Ratings – The CoP says “At present we do not issue ratings for services regulated under the 2016 Act; however our inspection frameworks have been developed with ratings in mind. Our inspectors will continue to use these inspection frameworks to make judgements about their findings and capture these in the narrative of their report under each theme, using qualitative language” This implies that ratings for services in Wales are planned for the future.

Complaints – Section 8 also provides information on how to raise a complaint about an inspection, the conduct of an inspector or any CIW staff member. The CoP makes it clear that the complaints policy is separate to responding to the inspection report and a complaint made against an inspector will not normally delay the publication of an inspection report.

Improving the quality of services – section 9 describes the actions that CIW can and will take to improve the quality of services, these include:-
  • Recommendations
  • Informing the provider that they are non-compliant but not issuing a non-compliance notice
  • Issue of a non-compliance notice
  • Taking urgent action to place restrictions or cancel the providers registration
Enforcement – section 9.3 details the range of actions CIW can take under their enforcement process, these include:-
  • Issuing a non-compliance notice;
  • Requiring the provider to meet with us to discuss what actions have
  • Been taken to address poor care;
  • Imposing, varying or removing conditions on the provider’s registration;
  • Cancelling the provider’s registration;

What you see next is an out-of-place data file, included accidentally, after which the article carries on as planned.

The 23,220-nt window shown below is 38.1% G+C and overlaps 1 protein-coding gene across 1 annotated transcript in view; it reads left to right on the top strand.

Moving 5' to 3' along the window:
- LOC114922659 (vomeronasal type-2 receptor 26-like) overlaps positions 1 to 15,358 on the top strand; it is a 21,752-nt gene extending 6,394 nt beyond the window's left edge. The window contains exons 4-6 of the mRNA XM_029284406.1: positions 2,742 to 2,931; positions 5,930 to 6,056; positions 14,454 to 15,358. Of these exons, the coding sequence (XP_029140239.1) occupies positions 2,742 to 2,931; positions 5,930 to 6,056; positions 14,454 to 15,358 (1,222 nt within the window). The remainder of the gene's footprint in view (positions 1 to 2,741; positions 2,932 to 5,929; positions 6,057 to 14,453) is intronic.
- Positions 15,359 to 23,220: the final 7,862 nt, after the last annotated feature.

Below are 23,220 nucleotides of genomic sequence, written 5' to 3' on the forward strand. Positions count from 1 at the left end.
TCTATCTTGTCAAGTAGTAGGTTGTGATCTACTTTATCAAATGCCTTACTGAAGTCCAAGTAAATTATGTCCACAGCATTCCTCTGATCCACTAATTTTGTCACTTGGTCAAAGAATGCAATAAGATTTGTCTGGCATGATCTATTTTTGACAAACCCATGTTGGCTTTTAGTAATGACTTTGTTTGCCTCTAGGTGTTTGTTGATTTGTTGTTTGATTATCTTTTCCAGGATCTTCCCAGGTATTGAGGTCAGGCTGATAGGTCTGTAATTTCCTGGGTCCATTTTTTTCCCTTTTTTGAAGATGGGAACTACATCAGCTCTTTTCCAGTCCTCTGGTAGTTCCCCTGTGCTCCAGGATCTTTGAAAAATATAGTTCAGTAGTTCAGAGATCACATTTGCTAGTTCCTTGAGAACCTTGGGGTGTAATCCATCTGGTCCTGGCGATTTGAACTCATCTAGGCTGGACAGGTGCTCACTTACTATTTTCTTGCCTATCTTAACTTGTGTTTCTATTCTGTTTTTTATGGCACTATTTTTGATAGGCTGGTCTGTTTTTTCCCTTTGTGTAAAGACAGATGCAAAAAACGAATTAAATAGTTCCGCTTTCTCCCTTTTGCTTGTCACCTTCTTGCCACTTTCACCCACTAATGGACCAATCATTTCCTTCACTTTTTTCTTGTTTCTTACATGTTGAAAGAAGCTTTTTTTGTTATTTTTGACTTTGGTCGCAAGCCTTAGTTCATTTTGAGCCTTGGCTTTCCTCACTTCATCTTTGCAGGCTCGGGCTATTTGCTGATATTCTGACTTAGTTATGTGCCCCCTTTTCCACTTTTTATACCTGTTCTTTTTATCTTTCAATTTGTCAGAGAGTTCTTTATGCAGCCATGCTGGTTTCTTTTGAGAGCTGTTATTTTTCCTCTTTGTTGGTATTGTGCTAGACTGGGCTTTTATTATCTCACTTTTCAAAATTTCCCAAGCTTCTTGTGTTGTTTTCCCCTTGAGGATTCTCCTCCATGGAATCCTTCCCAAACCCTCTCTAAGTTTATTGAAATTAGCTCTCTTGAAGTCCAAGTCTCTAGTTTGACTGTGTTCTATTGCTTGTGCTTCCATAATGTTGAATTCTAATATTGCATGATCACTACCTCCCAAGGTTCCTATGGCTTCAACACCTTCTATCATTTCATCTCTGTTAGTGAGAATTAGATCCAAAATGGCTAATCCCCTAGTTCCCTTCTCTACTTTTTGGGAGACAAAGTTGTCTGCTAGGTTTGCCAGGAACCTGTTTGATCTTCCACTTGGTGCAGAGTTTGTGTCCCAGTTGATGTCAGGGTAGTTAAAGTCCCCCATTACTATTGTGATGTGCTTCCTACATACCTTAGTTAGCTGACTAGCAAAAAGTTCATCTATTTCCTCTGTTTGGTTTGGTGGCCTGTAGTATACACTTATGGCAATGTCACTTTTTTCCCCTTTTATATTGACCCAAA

• Issuing an improvement notice;
  • Issuing a penalty notice;
  • Prosecuting the provider.

The CoP is very informative and makes the CIW inspection process easy to understand for Service Providers, Responsible Individuals, Registered Managers, staff and the people who use the service.

Service Providers should use the CoP to inform their processes for planning, preparing and responding to a CIW inspection. Responsible Individuals must obtain, read and understand the whole of the CoP and have a copy to hand during the inspection and during the feedback session.

The section on feedback and challenging inaccurate information is vital to ensure that inspection reports reflect the service provided. It is also important to be pragmatic if the CIW inspection identifies areas of improvement, many providers challenge everything without a robust basis on which to do so and this is in many cases a waste of energy, time and precious resources. Often these could be better used to make the improvements identified.

Responsible Individuals must be aware of their responsibilities under the Statutory Guidance: For service providers and responsible individuals on meeting service standard regulations: Parts 3 to 20 of The Regulated Services (Service Providers and Responsible Individuals) (Wales) Regulations 2017. This is especially true of the regulations contained in Chapter 2: requirements on Responsible Individuals. A Responsible Individual who is not ware of their responsibilities will not be regarded as running a service which has effective leadership and management.

 

*All information is correct at the time of publishing

Tim Dallinger

For the last 30 years, Tim has been actively involved in the health & social care sector and in particular in owning and managing an organisation which provides residential care for adults with a learning disability and/or mental health needs in small group settings within the local community. Read more